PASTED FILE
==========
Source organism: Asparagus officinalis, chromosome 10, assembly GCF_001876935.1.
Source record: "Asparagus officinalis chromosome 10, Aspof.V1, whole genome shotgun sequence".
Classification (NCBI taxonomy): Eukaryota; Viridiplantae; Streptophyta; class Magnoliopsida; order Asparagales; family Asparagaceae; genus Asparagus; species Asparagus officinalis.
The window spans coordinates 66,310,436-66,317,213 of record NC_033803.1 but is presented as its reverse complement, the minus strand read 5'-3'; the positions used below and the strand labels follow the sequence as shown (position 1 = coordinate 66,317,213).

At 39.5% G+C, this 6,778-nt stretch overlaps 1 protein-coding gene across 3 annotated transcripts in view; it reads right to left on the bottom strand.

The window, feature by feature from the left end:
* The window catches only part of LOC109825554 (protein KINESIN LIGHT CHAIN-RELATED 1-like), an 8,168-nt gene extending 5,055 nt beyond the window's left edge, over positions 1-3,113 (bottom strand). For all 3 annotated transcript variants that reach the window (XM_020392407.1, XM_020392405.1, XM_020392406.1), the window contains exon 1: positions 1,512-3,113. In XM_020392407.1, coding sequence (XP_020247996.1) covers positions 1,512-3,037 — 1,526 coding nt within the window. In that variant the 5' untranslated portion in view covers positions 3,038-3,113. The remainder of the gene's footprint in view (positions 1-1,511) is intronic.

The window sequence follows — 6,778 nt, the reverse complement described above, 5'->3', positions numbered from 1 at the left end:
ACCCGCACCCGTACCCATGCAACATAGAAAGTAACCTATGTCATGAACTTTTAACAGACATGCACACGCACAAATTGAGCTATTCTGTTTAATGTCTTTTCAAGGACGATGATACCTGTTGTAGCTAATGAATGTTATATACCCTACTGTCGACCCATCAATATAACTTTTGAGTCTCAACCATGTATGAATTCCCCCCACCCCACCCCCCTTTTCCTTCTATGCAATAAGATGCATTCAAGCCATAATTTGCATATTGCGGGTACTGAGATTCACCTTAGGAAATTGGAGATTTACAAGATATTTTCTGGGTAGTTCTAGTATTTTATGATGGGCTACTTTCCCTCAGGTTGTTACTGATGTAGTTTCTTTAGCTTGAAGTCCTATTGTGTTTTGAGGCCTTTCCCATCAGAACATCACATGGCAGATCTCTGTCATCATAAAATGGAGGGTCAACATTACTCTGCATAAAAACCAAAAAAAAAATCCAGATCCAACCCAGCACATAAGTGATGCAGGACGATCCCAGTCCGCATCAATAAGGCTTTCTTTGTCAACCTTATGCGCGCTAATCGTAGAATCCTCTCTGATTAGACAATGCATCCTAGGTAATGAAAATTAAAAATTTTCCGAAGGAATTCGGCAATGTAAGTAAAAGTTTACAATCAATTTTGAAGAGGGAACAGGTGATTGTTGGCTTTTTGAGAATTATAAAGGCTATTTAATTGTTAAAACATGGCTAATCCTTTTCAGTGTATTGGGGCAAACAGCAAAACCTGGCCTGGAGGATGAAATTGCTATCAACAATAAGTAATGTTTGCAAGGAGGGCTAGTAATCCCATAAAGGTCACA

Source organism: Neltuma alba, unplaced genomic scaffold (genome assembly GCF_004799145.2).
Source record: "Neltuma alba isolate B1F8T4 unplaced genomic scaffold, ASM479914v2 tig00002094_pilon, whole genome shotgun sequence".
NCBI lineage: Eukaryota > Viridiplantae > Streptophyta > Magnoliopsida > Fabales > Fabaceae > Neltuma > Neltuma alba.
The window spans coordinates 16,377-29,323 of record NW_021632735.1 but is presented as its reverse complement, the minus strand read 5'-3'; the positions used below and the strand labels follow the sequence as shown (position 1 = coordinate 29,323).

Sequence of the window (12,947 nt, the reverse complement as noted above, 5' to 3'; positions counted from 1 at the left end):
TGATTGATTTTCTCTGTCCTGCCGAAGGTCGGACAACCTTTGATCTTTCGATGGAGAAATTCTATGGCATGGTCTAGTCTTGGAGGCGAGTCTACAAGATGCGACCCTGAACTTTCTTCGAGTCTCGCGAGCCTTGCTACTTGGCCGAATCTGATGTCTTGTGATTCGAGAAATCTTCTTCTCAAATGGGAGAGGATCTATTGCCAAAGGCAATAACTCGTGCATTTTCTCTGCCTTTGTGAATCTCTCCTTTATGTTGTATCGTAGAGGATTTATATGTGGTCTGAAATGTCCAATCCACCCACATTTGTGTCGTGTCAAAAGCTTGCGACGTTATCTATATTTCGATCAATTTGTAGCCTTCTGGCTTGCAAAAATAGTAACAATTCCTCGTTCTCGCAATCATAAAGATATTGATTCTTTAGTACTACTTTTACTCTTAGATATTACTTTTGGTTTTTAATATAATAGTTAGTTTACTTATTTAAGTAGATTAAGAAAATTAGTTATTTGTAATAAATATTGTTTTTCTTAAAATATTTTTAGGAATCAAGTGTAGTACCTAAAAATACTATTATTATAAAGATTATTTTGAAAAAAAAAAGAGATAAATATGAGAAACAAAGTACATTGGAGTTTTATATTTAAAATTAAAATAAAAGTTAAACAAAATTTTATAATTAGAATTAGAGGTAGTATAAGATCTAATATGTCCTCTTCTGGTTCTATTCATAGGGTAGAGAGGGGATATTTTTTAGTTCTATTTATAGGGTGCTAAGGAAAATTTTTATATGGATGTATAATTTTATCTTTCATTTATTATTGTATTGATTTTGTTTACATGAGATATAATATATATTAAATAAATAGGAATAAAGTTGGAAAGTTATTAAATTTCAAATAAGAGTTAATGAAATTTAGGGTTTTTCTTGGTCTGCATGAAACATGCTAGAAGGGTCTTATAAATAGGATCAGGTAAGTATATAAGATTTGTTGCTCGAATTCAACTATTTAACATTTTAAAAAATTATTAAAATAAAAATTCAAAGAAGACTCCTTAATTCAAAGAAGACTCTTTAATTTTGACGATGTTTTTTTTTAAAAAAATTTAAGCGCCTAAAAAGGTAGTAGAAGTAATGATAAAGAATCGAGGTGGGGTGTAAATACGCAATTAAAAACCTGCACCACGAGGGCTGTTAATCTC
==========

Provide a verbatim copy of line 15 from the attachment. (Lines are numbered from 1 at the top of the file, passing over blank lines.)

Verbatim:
TGATTGATTTTCTCTGTCCTGCCGAAGGTCGGACAACCTTTGATCTTTCGATGGAGAAATTCTATGGCATGGTCTAGTCTTGGAGGCGAGTCTACAAGATGCGACCCTGAACTTTCTTCGAGTCTCGCGAGCCTTGCTACTTGGCCGAATCTGATGTCTTGTGATTCGAGAAATCTTCTTCTCAAATGGGAGAGGATCTATTGCCAAAGGCAATAACTCGTGCATTTTCTCTGCCTTTGTGAATCTCTCCTTTATGTTGTATCGTAGAGGATTTATATGTGGTCTGAAATGTCCAATCCACCCACATTTGTGTCGTGTCAAAAGCTTGCGACGTTATCTATATTTCGATCAATTTGTAGCCTTCTGGCTTGCAAAAATAGTAACAATTCCTCGTTCTCGCAATCATAAAGATATTGATTCTTTAGTACTACTTTTACTCTTAGATATTACTTTTGGTTTTTAATATAATAGTTAGTTTACTTATTTAAGTAGATTAAGAAAATTAGTTATTTGTAATAAATATTGTTTTTCTTAAAATATTTTTAGGAATCAAGTGTAGTACCTAAAAATACTATTATTATAAAGATTATTTTGAAAAAAAAAAGAGATAAATATGAGAAACAAAGTACATTGGAGTTTTATATTTAAAATTAAAATAAAAGTTAAACAAAATTTTATAATTAGAATTAGAGGTAGTATAAGATCTAATATGTCCTCTTCTGGTTCTATTCATAGGGTAGAGAGGGGATATTTTTTAGTTCTATTTATAGGGTGCTAAGGAAAATTTTTATATGGATGTATAATTTTATCTTTCATTTATTATTGTATTGATTTTGTTTACATGAGATATAATATATATTAAATAAATAGGAATAAAGTTGGAAAGTTATTAAATTTCAAATAAGAGTTAATGAAATTTAGGGTTTTTCTTGGTCTGCATGAAACATGCTAGAAGGGTCTTATAAATAGGATCAGGTAAGTATATAAGATTTGTTGCTCGAATTCAACTATTTAACATTTTAAAAAATTATTAAAATAAAAATTCAAAGAAGACTCCTTAATTCAAAGAAGACTCTTTAATTTTGACGATGTTTTTTTTTAAAAAAATTTAAGCGCCTAAAAAGGTAGTAGAAGTAATGATAAAGAATCGAGGTGGGGTGTAAATACGCAATTAAAAACCTGCACCACGAGGGCTGTTAATCTC